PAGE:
Crystalline candies contain sucrose crystals in their final stage; the sucrose molecules line up and form large lattices. The key factor in making crystalline candies is slowly cooling the sugar solution without any stirring to prevent the crystals formation from being disrupted. To make most types of candies , you should always start by adding sugar to boiling water. As a result, sugar syrup is formed, which you can cool it down by removing it from any heat sources.

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Crystalline candy, has a lower boiling point compared to non-crystalline candy, as crystalline candy has a lower concentration of sugar. Thus, the sucrose solution is boiled at a lower temperature. The texture of a crystalline candy is pliable and smooth. This is because crystalline candies consist of many small crystals of sucrose molecules. The key factor in the formation of crystalline candy is consistent beating, which prevents the accumulation of large crystals. The combination of agitation and the sticky solution result in crystallization into small aggregates, which gives the confectionary a smooth texture.

Fondant
Fondant, an example of a crystalline candy, is the base of most chocolate-covered and crystallized crèmes. Fondant can be made by mechanically beating a solution supersaturated with sucrose. When water is heated to its boiling point, more than twice as much of sugar will dissolve in water than at room temperature. When the sucrose is dissolved, the solution is left to cool. If the solution is undisturbed while cooling down, the sugar will remain dissolved in a supersaturated solution and then stirred vigorously, until tiny crystals are formed. As a result, an opaque, white, smooth textured fondant is formed.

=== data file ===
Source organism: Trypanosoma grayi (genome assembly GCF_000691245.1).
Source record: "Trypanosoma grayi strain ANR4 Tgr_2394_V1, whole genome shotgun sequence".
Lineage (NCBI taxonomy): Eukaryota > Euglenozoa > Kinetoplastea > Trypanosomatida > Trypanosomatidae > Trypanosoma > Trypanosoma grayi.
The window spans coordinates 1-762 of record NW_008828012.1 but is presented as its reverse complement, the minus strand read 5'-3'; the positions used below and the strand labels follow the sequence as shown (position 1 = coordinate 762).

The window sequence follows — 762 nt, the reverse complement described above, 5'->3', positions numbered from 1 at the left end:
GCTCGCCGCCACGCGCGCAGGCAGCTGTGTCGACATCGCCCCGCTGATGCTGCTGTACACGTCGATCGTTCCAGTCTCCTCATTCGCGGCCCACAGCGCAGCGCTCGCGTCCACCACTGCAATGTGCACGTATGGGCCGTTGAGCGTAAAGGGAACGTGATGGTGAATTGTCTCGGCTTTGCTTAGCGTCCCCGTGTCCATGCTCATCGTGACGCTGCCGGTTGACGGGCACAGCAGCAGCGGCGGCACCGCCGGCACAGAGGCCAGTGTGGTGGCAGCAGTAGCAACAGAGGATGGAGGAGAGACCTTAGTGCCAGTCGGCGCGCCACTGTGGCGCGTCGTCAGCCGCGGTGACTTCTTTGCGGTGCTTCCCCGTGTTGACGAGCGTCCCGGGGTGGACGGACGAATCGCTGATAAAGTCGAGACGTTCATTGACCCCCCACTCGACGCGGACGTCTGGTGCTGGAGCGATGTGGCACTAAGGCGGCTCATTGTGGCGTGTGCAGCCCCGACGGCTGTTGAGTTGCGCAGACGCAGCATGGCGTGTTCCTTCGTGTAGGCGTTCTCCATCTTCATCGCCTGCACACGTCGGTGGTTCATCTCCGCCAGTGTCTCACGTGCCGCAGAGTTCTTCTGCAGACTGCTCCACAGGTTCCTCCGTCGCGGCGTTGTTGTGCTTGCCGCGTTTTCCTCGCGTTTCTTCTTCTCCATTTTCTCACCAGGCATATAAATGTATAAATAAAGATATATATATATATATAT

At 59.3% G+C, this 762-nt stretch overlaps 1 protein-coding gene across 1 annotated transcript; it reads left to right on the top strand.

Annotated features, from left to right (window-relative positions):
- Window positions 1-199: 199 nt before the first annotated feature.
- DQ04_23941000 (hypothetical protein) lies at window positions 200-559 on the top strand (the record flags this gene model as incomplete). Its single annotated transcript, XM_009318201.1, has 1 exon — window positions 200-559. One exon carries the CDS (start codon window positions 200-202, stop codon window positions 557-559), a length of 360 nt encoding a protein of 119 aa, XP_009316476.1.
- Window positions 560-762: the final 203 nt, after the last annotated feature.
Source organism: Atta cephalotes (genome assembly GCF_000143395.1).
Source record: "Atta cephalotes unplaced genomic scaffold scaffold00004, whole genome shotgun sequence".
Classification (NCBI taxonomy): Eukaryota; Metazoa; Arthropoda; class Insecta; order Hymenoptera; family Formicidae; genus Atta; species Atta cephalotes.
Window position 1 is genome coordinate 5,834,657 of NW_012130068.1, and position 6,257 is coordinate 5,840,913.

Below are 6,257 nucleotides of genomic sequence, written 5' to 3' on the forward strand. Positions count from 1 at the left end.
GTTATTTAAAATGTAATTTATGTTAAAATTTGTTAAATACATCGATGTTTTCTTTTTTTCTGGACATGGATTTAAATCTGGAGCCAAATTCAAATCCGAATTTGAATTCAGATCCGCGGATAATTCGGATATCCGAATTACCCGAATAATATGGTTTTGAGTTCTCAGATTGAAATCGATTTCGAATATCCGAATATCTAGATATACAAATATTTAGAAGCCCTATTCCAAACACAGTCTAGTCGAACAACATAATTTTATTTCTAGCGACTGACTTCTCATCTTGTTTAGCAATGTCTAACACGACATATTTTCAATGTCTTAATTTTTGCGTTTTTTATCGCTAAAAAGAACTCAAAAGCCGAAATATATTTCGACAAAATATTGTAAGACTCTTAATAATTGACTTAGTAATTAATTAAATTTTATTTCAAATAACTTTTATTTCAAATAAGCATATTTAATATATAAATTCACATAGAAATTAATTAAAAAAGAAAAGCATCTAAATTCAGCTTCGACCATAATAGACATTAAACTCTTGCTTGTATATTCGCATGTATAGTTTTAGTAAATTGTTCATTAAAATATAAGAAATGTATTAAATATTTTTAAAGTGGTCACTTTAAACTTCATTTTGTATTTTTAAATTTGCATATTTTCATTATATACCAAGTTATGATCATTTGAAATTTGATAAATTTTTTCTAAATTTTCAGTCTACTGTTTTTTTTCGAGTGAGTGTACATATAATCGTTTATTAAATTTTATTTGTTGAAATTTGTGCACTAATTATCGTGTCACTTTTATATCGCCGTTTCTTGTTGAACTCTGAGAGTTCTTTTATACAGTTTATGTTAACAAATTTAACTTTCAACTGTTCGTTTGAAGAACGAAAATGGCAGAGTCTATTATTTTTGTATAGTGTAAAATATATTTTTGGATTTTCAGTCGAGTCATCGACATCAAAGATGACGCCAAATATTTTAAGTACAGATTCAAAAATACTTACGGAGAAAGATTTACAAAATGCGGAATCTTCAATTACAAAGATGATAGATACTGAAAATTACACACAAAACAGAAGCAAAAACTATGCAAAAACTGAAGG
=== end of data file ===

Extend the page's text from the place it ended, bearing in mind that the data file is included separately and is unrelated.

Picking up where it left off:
The best way to make fondant is made by boiling water and sugar together until it forms a soft ball. Sometimes, cream of tartar is added for extra stability. Once is done, the ball is then thinned out more with corn syrup to make poured fondant or rolled fondant.

Fondant can be categorized into two types: poured and rolled fondants. Poured fondant is a sweet paste which is usually used as an icing or filling for cakes and other pastries. Poured fondant is made of mainly sugar, water and corn syrup.

Rolled fondant, unlike poured fondant, is rolled out into sheets that can be coloured and used to decorate cakes. Like poured fondant, rolled fondant is also made with sugar, water and corn syrup. Gelatin or glycerin is added in order to make the fondant a more pliable dough.

Fudge
Fudge is also another example of another crystalline candy. Most microcrystals that are found in fudge are what gives it its firm surface. The crystals are sufficiently little, in any case, that they don’t feel grainy on your tongue, however, they feel smooth.